Hopefully your fancy edging will be at the right height to cover the screw holes in your outer edges - mine was. If not, you can fill them with wood filler.
Play around with dimensions here until you get what you want, but don't forget to leave some space at the top and bottom above/below your drawer for the moulded cornice pieces to give it a fancier finish. Leave more space at the top if you want to have a deeper tray beneath the table top.
If you are careful, you should be able to cut a hole in the side and use that as the face of the drawer (small drill bits and very careful jigsaw cutting with a guide to keep your cut straight). Easier if you are going for the rustic, rough/ready look.
If you want your drawer to slide through both sides like mine, I would recommend cutting them both at once before the box shape is assembled. This will ensure it is accurate and will reduce the overall weight while you are working on it too.
If you want it to look less rustic and more calculated, I would suggest cutting the hole smaller than you want, discarding that wood and cutting new panels for the face of the drawer, so that it fits exactly.
For the drawer sliders, you want to make a little ledge between the holes on the longer sides.
You can see the best example of this in Step2 where I was dismantling the coffee table.
Do this by butt-joining the two bits of 3/4inch x 2inch bits of wood along the long edge.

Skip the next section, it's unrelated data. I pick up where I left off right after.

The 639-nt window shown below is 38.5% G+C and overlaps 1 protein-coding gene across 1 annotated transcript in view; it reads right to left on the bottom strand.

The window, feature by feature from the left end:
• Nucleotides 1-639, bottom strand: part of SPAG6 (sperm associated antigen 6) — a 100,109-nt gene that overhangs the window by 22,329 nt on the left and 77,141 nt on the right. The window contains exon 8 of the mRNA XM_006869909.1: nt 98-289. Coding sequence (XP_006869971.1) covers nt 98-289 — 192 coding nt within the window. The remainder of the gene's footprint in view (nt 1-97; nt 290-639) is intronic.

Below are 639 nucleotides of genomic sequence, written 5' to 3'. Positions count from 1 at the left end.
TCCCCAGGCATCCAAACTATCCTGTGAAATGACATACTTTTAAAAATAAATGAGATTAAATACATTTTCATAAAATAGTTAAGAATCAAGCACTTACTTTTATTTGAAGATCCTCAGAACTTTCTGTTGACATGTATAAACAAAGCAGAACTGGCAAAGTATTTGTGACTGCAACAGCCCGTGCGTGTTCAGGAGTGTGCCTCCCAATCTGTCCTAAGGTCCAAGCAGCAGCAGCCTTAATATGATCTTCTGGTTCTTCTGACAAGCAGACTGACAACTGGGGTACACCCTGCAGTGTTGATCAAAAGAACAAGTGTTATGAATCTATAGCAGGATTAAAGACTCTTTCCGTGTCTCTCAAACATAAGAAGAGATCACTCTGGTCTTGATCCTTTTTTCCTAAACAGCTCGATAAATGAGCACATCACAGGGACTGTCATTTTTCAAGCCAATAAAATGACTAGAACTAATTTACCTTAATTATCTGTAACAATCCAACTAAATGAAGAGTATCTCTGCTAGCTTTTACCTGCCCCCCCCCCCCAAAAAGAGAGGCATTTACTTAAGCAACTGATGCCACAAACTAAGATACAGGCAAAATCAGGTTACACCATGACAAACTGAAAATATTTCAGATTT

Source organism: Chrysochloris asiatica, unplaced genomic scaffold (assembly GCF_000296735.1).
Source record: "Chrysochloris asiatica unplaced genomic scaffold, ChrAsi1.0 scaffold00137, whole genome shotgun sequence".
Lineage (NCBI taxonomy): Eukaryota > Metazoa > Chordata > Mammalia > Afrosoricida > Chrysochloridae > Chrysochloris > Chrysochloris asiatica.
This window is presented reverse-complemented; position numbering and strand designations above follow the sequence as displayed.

They are as long as the gap between your two long sides - don't forget to measure.
You will obviously want one on each side of the drawer and two of the same for the top edges, so the draw doesn't tip badly when it is half open.
Fancy wooden edging:
Go to your local carpentry/home hardware store and get some edging.
I don't know what the proper name is or what they call it where you are.
(Best examples of this are in Step2 or the final product)
It will usually be made out of pine. It may be called "cornice", or they may call it "routed" edging or simply edging. It may be in an area that has picture frame or skirting boards.
You need enough to go around the top and bottom edges (depending on the look you are going for).
Once you get it home, you need to Mitre cut this. Make sure you measure correctly and that you cut the correct angle! You are trying to match the outer edge of the table with the inner edge of your edging.
Mitre cuts will require a powered drop saw (I don't have one of these yet) or a mitre box and tenon saw (you can often buy these in a joint pack).
Glue and nail these to the box. Quick clamps may help (unless you can talk a friend/wife/kid into holding it for you). You want the top edge to match that of the box - same for the bottom.
Using one of the same three methods you used to get panels for the box, you need to make a table top.
The table top should have roughly 3 inches hanging over on each side of the box.
So, you are aiming for 46inches x 30inches.
Or, considering your cornice, you might want to measure the length and width of the top edges once you have installed that and make sure there is at least one inch hanging over the edge for your fingers to grip when you open the top.
*If you bought a pre-assembled panel, or joined planks of wood to make the panel, you may consider putting a 1 1/4inch edge on each end of the table top (factor this into your final measurement) for a fancier finish.
*If you decided on ply wood for your panels you will want to put and edge all the way around to hide the ply edging (trust me, it looks better). This will require mitre cuts again and nails longer than
See steps 1 - 9 of this Instructable for cantilever hinges..
To finish, fill any nasty holes and sand with 180 grit, then 800grit sandpaper.
If you want, apply a stain (to match your tastes/existing furniture etc).
Do a very light sand between coats with the 800grit sandpaper.
Apply finishing sealer (I like satin personally) and again lightly sand between coats with the 800grit.
Install drawer handles and corner straps.